I’m writing this during the first Presidential Debates, which I am NOT watching. I dislike debates. In fact, I dislike all arguing and conflict. And in the case of this election and these debates, I’m also not watching because I’m saddened and amazed that anybody can listen to Donald Trump and not be terrified about the future of our country if he were to actually win.
What does this have to do with the subject of my post, the book The Witches: Salem, 1692, by Stacy Schiff (Little, Brown & Co., 2015)? Just this: we Americans have succumbed to our baser instincts before, and I worry it’s distinctly possible we’ll do so again.
The Salem Witch Trials would seem to be a historical event that has been studied ad nauseam. But in the talented hands of Stacy Schiff, they take on a new vibrancy, malevolence, and relevance. She sets aside theories about food poisoning, taxes, or teenage hysteria and instead lets the extant (though surprisingly sparse) documents speak for themselves. In the process, the reader is inexorably drawn into a dark, rigid, superstitious, and confined world where people truly believed it was possible for an old woman standing in shackles right in front of judges to simultaneously be biting or pricking with pins girls in the same room. That we can view the accusations as ridiculous from our three hundred year remove makes them no less deadly at the time. The fact is that innocent women (and a few men) went to their deaths because of these beliefs.
Schiff has a deft, wry style of writing that makes reading this book every bit as compelling as the best crime fiction. What struck me was that as she pieces together the puzzle of who, what, when, and where, the elusive why lurks around the edges, showing itself in inheritance disputes, economic jealousies, and pigs who ravage a neighbor’s garden. My mother’s family has just descended into a nasty argument over a parcel of relatively low-worth farmland in Nebraska. Before a lawsuit was threatened, I had difficulty understanding how families could turn against each other. Now I have a better idea. Which made reading the book that much more poignant.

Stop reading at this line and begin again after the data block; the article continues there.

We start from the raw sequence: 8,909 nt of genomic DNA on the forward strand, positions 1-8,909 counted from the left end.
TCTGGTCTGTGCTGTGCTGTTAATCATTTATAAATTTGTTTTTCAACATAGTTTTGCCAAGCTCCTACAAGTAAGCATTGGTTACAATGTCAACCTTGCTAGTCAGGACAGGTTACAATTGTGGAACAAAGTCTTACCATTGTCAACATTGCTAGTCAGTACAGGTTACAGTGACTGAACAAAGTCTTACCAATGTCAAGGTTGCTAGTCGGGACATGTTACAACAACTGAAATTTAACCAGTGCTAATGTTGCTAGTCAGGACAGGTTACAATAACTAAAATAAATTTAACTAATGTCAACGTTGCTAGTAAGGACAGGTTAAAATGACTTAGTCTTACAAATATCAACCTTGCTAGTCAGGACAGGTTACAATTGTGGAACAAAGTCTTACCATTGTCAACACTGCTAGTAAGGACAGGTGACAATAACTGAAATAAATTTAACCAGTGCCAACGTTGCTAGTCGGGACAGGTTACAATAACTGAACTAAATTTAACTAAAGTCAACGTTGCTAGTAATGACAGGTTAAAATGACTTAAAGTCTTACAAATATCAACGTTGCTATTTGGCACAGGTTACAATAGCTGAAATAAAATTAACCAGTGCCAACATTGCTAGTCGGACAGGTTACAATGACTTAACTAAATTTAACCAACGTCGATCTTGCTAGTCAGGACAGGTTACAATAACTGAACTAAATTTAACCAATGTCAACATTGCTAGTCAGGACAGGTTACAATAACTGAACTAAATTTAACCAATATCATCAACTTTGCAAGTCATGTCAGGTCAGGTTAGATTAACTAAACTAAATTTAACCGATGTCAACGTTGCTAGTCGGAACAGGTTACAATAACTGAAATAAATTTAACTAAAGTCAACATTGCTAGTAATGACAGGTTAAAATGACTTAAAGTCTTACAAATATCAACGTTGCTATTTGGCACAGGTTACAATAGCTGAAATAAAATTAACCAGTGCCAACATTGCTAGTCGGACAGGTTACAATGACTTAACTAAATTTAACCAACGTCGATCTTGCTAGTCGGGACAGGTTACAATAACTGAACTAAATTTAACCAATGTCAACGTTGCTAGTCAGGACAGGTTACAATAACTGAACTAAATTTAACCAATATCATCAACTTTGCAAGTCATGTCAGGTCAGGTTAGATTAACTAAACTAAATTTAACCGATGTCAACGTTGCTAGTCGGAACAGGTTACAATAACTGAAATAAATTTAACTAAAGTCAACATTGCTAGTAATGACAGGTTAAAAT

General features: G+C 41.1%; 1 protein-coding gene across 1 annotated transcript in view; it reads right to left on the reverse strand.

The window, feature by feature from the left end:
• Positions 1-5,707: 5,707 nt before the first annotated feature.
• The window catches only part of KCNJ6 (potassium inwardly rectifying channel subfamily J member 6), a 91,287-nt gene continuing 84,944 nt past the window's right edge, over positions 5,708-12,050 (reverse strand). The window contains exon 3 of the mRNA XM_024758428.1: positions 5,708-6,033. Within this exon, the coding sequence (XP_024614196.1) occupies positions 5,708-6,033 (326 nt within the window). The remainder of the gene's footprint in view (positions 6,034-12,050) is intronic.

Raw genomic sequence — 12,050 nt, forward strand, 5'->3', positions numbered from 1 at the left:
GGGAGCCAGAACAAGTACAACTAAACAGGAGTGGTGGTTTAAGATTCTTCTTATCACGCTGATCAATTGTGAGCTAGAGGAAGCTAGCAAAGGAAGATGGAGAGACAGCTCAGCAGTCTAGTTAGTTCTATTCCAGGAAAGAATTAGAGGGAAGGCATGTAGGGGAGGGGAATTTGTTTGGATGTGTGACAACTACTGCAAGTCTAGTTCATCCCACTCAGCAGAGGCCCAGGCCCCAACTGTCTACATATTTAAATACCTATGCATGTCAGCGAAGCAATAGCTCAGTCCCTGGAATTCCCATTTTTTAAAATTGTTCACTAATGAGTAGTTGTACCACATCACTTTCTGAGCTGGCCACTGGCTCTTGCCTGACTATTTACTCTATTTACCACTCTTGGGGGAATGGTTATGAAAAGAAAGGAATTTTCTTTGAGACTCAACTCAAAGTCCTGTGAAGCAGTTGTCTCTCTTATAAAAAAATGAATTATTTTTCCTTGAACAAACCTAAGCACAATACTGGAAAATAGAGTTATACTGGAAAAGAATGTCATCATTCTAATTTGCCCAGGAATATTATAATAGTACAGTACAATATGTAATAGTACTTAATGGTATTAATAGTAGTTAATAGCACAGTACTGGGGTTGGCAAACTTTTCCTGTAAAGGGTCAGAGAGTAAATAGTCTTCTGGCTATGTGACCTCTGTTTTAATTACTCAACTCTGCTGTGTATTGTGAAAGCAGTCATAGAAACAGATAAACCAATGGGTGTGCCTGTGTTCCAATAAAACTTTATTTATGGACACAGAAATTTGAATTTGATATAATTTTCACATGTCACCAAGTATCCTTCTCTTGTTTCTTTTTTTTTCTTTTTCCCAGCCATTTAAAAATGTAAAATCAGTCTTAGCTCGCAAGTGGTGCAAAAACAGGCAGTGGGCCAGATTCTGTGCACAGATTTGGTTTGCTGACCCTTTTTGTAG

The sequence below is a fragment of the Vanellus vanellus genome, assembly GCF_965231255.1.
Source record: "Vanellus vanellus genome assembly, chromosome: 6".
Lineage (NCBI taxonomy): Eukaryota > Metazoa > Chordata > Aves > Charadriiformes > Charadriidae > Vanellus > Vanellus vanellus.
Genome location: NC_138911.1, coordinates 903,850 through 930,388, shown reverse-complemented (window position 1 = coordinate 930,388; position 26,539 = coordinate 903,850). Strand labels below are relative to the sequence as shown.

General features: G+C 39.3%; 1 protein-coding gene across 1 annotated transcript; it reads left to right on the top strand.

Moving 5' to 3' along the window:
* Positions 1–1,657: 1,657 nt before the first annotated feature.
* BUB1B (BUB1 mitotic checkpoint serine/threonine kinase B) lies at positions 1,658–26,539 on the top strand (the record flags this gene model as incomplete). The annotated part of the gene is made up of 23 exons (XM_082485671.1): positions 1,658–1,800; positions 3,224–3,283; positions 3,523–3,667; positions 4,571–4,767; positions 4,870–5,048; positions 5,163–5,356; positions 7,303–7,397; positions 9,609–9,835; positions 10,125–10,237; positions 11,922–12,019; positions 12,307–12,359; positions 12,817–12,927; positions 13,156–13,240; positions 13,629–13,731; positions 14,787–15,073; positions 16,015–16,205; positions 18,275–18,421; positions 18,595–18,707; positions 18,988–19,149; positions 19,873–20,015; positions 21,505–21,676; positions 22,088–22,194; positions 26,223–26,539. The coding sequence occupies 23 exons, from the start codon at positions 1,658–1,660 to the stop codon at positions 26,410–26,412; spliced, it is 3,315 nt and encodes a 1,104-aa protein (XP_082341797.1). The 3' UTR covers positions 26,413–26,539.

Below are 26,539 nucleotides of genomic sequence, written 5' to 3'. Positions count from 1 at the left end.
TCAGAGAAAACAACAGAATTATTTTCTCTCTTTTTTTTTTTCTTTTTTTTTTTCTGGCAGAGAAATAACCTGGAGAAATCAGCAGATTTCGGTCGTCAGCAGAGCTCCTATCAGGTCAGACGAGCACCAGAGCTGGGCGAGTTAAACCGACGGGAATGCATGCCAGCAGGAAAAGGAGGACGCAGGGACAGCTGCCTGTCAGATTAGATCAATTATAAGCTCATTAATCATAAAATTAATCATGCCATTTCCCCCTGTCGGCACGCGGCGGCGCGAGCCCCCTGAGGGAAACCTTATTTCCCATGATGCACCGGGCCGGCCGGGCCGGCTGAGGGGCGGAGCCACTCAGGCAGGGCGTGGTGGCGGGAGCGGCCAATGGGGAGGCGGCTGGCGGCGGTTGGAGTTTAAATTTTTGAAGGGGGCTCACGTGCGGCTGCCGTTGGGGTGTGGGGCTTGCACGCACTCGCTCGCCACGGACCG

I can say that I am something of an expert on witch beliefs, and not because (as some former students might believe) I taught for over thirty years. My MH thesis studied the way witches were depicted in Spanish literature and art, from Fernando de Rojas and Cervantes to Goya. Schiff does a good job in the book of tracing how European ideas translated to New England. What was clear in my research, what shows up repeatedly in Salem, and what I think we are seeing in our current election, is a strong dose of misogyny. Women are not to be trusted, and women who move outside acceptable social bounds are especially suspect.
The Salem Witch Trials pitted town against town, neighbor against neighbor, even husbands against wives and children against parents. It was a case of Us v. Them taken to lethal extremes. Those who dared to speak out against the excesses were very likely to find themselves the next to be accused. What worries me about our country right now is that you could substitute Muslims, African-Americans, or Mexican immigrants for witches and hear the same angry, fearful rhetoric. Arthur Miller used the Salem court papers to write The Crucible as a response to the hysteria of the McCarthy Communist “witch hunts”. Schiff assures us that:
It turns out to be eminently useful to have a disgrace in your past; Salem endures not only as a metaphor but as a vaccine and a taunt. It glares at us when fear paralyzes reason, when we overreact or overcorrect, when we hunt down or deliver up the alien or seditious.
I hope we reflect and remember before we go down the path of a Trump presidency. I really do.